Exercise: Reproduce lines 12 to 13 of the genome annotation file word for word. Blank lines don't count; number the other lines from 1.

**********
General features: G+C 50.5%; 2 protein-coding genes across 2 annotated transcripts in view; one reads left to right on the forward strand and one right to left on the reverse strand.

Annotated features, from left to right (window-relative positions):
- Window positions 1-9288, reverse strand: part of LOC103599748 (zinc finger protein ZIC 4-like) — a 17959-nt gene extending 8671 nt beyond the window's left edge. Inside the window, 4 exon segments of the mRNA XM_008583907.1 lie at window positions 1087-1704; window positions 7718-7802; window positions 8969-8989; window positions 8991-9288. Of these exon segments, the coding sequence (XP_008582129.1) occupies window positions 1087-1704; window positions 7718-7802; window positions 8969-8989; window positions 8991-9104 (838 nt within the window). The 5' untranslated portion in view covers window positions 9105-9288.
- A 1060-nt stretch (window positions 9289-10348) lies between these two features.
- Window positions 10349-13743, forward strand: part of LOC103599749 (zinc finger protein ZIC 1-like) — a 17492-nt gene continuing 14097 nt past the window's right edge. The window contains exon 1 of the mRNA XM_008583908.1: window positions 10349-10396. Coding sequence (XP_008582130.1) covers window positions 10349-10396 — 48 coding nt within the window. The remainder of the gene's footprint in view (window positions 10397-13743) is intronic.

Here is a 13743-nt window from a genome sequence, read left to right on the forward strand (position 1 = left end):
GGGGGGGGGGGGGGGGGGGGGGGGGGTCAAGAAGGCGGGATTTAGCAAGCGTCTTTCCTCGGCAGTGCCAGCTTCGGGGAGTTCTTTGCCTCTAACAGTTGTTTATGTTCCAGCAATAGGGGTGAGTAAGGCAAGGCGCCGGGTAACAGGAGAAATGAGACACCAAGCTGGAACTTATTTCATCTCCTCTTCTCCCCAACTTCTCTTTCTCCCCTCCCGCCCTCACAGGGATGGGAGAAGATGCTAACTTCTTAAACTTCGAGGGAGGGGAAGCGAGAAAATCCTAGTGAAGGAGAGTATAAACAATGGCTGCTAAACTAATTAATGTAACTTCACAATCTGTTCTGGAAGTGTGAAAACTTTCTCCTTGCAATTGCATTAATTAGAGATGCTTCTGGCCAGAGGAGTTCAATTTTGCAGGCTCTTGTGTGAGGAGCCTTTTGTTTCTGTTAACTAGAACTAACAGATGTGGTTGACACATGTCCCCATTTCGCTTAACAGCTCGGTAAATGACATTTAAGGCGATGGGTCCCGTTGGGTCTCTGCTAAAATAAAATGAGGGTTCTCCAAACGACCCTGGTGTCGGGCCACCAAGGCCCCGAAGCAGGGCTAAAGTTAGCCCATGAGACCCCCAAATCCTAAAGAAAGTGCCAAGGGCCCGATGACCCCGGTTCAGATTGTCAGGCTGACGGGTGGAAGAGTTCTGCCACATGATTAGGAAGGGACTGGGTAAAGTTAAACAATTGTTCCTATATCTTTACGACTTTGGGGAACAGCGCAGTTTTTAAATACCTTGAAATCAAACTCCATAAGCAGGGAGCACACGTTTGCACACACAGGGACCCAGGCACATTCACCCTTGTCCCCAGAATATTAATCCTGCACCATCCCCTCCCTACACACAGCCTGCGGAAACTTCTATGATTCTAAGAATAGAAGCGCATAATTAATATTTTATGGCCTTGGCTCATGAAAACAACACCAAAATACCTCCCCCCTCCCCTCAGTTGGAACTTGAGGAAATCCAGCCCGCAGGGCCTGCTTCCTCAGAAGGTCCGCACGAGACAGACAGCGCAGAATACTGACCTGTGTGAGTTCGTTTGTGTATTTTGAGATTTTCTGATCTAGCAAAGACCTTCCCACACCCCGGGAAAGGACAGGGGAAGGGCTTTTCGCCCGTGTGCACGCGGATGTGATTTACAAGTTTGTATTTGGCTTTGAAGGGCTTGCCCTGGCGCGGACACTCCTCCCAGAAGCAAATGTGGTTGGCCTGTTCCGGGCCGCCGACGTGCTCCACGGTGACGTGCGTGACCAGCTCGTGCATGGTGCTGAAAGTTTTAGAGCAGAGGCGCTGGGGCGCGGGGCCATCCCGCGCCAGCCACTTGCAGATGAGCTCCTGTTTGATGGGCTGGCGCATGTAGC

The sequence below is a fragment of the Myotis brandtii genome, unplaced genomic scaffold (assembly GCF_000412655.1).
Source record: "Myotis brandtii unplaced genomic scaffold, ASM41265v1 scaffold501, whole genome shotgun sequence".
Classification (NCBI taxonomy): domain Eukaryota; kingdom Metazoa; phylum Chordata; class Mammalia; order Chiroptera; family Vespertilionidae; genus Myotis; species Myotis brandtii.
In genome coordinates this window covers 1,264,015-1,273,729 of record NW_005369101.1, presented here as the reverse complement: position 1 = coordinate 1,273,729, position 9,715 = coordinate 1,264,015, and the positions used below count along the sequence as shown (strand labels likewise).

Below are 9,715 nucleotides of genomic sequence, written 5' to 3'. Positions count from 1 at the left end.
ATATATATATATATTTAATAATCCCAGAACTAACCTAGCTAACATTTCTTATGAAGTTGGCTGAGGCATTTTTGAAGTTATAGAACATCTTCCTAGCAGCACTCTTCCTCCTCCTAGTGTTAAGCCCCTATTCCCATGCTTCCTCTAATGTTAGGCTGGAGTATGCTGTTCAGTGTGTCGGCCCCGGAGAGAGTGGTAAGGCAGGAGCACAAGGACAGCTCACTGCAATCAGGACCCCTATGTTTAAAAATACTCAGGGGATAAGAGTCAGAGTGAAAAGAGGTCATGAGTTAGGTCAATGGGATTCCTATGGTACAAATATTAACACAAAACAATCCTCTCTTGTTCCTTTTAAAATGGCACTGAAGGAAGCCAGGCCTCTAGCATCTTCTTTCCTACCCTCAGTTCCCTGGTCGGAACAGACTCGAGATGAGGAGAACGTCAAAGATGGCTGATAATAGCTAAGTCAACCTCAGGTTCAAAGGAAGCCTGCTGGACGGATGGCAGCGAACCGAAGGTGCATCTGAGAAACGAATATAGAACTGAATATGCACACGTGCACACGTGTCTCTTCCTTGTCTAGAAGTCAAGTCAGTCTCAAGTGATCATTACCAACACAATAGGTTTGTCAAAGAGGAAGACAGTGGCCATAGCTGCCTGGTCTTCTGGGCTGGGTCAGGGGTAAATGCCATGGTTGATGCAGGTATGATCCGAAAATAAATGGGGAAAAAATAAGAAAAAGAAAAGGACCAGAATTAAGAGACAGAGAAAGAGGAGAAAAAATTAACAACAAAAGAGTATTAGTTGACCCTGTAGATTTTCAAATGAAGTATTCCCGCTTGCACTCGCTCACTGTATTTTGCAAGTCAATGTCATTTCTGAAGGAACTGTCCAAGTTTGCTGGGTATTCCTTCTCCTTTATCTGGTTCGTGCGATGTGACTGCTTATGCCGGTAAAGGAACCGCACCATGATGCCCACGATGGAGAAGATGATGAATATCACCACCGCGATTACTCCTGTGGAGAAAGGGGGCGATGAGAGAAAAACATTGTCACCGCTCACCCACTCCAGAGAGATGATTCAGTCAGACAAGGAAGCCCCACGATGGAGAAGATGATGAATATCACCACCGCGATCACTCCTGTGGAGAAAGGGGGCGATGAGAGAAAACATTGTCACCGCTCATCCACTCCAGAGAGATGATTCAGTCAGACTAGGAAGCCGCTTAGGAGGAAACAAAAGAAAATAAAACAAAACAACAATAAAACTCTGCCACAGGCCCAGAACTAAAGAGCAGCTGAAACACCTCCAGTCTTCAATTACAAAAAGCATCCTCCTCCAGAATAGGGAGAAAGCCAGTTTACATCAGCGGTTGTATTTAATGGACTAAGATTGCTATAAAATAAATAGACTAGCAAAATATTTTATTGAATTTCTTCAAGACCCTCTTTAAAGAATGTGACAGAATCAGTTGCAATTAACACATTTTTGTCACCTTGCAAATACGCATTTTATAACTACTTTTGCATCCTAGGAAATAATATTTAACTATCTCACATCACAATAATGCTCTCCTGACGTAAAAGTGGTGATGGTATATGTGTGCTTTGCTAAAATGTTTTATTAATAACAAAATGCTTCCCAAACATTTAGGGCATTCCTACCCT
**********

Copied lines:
Below are 9,715 nucleotides of genomic sequence, written 5' to 3'. Positions count from 1 at the left end.
ATATATATATATATTTAATAATCCCAGAACTAACCTAGCTAACATTTCTTATGAAGTTGGCTGAGGCATTTTTGAAGTTATAGAACATCTTCCTAGCAGCACTCTTCCTCCTCCTAGTGTTAAGCCCCTATTCCCATGCTTCCTCTAATGTTAGGCTGGAGTATGCTGTTCAGTGTGTCGGCCCCGGAGAGAGTGGTAAGGCAGGAGCACAAGGACAGCTCACTGCAATCAGGACCCCTATGTTTAAAAATACTCAGGGGATAAGAGTCAGAGTGAAAAGAGGTCATGAGTTAGGTCAATGGGATTCCTATGGTACAAATATTAACACAAAACAATCCTCTCTTGTTCCTTTTAAAATGGCACTGAAGGAAGCCAGGCCTCTAGCATCTTCTTTCCTACCCTCAGTTCCCTGGTCGGAACAGACTCGAGATGAGGAGAACGTCAAAGATGGCTGATAATAGCTAAGTCAACCTCAGGTTCAAAGGAAGCCTGCTGGACGGATGGCAGCGAACCGAAGGTGCATCTGAGAAACGAATATAGAACTGAATATGCACACGTGCACACGTGTCTCTTCCTTGTCTAGAAGTCAAGTCAGTCTCAAGTGATCATTACCAACACAATAGGTTTGTCAAAGAGGAAGACAGTGGCCATAGCTGCCTGGTCTTCTGGGCTGGGTCAGGGGTAAATGCCATGGTTGATGCAGGTATGATCCGAAAATAAATGGGGAAAAAATAAGAAAAAGAAAAGGACCAGAATTAAGAGACAGAGAAAGAGGAGAAAAAATTAACAACAAAAGAGTATTAGTTGACCCTGTAGATTTTCAAATGAAGTATTCCCGCTTGCACTCGCTCACTGTATTTTGCAAGTCAATGTCATTTCTGAAGGAACTGTCCAAGTTTGCTGGGTATTCCTTCTCCTTTATCTGGTTCGTGCGATGTGACTGCTTATGCCGGTAAAGGAACCGCACCATGATGCCCACGATGGAGAAGATGATGAATATCACCACCGCGATTACTCCTGTGGAGAAAGGGGGCGATGAGAGAAAAACATTGTCACCGCTCACCCACTCCAGAGAGATGATTCAGTCAGACAAGGAAGCCCCACGATGGAGAAGATGATGAATATCACCACCGCGATCACTCCTGTGGAGAAAGGGGGCGATGAGAGAAAACATTGTCACCGCTCATCCACTCCAGAGAGATGATTCAGTCAGACTAGGAAGCCGCTTAGGAGGAAACAAAAGAAAATAAAACAAAACAACAATAAAACTCTGCCACAGGCCCAGAACTAAAGAGCAGCTGAAACACCTCCAGTCTTCAATTACAAAAAGCATCCTCCTCCAGAATAGGGAGAAAGCCAGTTTACATCAGCGGTTGTATTTAATGGACTAAGATTGCTATAAAATAAATAGACTAGCAAAATATTTTATTGAATTTCTTCAAGACCCTCTTTAAAGAATGTGACAGAATCAGTTGCAATTAACACATTTTTGTCACCTTGCAAATACGCATTTTATAACTACTTTTGCATCCTAGGAAATAATATTTAACTATCTCACATCACAATAATGCTCTCCTGACGTAAAAGTGGTGATGGTATATGTGTGCTTTGCTAAAATGTTTTATTAATAACAAAATGCTTCCCAAACATTTAGGGCATTCCTACCCT